Tuesday digest

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New today from the Century:

  • Sharyn Dowd reviews Katherine Clay Bassard: "When the first thing one finds upon opening a book about the use of scripture by African-American women writers is the claim that the biblical tropes most illuminating of the topic are the story of Balaam's ass and the voice of the female speaker in the Song of Songs, one is forced to keep reading."

  • Benjamin Dueholm meets a praying mantis: "It was small and perched on the smooth, domed top of one of the playground's structural pillars. . . . Naturally, I thought of St. Simeon Stylites."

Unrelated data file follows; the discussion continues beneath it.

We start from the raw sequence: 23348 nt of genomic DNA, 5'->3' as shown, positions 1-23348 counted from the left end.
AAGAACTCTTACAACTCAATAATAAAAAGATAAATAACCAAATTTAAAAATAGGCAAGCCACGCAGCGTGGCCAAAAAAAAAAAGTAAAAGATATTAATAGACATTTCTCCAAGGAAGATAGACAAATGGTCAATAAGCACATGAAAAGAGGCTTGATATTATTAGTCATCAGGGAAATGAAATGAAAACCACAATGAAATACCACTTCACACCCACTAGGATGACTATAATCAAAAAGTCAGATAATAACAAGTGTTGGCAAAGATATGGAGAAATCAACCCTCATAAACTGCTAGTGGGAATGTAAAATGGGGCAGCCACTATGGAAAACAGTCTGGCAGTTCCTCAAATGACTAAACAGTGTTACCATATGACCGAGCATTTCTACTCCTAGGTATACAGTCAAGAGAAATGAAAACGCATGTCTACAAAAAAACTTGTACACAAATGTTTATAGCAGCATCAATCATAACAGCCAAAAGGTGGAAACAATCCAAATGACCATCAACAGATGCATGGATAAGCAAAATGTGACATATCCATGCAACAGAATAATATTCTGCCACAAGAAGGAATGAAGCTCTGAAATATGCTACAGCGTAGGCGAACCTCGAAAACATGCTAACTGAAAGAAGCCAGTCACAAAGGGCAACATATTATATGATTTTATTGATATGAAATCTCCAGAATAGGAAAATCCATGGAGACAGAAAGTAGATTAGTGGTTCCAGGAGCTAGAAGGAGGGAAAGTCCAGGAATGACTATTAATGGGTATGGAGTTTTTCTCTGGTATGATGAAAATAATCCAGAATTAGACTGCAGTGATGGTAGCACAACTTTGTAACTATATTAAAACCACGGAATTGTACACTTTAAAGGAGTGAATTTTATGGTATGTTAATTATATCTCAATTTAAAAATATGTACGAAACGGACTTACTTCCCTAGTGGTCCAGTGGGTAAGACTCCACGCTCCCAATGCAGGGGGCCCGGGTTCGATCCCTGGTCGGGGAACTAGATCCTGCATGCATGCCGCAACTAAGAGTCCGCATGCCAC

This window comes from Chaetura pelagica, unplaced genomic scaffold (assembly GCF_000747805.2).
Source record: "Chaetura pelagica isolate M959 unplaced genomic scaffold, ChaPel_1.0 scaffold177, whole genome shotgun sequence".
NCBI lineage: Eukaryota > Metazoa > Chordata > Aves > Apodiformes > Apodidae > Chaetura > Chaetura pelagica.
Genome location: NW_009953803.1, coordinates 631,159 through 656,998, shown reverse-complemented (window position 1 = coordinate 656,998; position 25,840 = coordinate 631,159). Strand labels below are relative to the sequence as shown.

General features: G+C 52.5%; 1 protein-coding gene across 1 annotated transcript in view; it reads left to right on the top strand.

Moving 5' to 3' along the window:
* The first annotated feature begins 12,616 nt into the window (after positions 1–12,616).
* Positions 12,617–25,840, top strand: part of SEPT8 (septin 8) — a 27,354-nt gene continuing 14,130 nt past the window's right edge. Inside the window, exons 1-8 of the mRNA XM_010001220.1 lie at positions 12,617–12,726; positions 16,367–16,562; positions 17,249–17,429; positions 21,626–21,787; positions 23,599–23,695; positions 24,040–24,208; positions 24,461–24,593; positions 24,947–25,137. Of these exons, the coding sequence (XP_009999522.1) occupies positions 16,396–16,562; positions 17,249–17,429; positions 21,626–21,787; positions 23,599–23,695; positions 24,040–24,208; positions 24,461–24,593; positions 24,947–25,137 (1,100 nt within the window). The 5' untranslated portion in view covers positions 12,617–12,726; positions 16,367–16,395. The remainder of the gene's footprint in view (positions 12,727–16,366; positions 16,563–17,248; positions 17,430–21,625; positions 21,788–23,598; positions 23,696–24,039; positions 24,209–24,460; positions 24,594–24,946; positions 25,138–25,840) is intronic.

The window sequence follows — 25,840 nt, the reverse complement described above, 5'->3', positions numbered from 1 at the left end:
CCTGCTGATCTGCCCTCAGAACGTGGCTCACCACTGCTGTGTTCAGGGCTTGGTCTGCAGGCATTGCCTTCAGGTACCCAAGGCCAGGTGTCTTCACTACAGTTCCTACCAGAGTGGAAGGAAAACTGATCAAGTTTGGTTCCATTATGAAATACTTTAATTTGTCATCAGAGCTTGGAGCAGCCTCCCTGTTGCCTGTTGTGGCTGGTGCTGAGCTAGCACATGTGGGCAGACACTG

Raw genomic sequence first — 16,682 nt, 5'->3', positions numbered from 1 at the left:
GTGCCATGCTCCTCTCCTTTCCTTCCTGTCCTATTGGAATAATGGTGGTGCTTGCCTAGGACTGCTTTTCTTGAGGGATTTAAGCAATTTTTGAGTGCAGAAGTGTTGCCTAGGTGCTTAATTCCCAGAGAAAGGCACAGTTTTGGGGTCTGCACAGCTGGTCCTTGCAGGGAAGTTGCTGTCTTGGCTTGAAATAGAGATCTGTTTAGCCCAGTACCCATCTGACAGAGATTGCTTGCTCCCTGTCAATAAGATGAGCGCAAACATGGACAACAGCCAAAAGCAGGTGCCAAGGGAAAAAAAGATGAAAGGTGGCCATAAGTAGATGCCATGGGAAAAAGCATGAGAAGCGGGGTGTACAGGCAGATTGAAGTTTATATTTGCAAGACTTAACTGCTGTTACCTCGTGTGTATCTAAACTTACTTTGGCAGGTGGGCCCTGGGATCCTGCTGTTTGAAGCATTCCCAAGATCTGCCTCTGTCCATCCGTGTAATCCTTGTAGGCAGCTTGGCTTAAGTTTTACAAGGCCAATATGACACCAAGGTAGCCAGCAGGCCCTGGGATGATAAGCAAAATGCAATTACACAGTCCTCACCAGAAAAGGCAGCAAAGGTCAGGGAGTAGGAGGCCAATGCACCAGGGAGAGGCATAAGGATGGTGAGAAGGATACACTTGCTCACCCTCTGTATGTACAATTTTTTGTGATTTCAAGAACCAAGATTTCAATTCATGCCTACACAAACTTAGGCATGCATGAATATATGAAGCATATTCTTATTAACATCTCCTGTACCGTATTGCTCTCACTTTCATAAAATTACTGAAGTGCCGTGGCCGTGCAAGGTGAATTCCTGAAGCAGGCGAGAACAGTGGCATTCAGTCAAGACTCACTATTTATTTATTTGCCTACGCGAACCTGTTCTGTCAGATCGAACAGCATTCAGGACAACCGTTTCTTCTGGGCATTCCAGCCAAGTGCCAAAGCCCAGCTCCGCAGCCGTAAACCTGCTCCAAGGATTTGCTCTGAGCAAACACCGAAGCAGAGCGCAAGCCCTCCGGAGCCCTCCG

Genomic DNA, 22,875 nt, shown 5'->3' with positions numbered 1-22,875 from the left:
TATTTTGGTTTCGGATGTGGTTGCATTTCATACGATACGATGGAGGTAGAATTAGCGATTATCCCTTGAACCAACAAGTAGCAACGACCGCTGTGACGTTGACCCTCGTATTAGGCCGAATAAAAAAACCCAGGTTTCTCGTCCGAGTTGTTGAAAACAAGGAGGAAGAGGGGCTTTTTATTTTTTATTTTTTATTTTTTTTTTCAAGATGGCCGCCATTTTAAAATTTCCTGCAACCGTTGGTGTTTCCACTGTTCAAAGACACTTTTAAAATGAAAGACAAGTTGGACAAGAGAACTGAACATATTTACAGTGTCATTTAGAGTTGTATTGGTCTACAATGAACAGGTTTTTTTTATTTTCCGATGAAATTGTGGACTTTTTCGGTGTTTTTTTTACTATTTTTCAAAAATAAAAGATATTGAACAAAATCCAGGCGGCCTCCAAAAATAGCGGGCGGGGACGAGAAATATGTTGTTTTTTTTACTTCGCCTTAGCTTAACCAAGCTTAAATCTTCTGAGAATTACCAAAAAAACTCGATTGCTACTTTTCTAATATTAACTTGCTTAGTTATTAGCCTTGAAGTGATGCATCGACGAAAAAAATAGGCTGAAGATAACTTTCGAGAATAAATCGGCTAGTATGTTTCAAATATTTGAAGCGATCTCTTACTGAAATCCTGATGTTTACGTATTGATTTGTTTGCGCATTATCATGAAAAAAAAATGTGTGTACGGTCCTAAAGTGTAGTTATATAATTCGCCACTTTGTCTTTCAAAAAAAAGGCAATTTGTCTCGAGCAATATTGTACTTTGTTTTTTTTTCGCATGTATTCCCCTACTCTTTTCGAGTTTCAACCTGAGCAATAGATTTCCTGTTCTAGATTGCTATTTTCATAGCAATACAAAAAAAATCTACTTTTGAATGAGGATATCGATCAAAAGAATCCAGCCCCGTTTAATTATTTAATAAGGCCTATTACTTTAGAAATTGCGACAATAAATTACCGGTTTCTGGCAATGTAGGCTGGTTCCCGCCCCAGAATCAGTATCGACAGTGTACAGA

• I look at the new poverty numbers and the jobs bill: "Obama’s bill only seems like liberal red meat because the bars have been moved so far: Democrats don't do much standing up for the poor and the unemployed anymore; they're too busy trying to defend the notion that the government can ever do anything useful at all."

  • Clay Oglesbee’s lectionary column for Sunday, September 25: "A man once bought himself a cemetery plot and a lawn chair, and then took a week of vacation to sit on the chair at his plot. I don't think he sat there because the view was pleasant or because he was proud of his new property. He did it because he wanted to see his life from the point of view of his death and his death from the point of view of his life." (subscription required)


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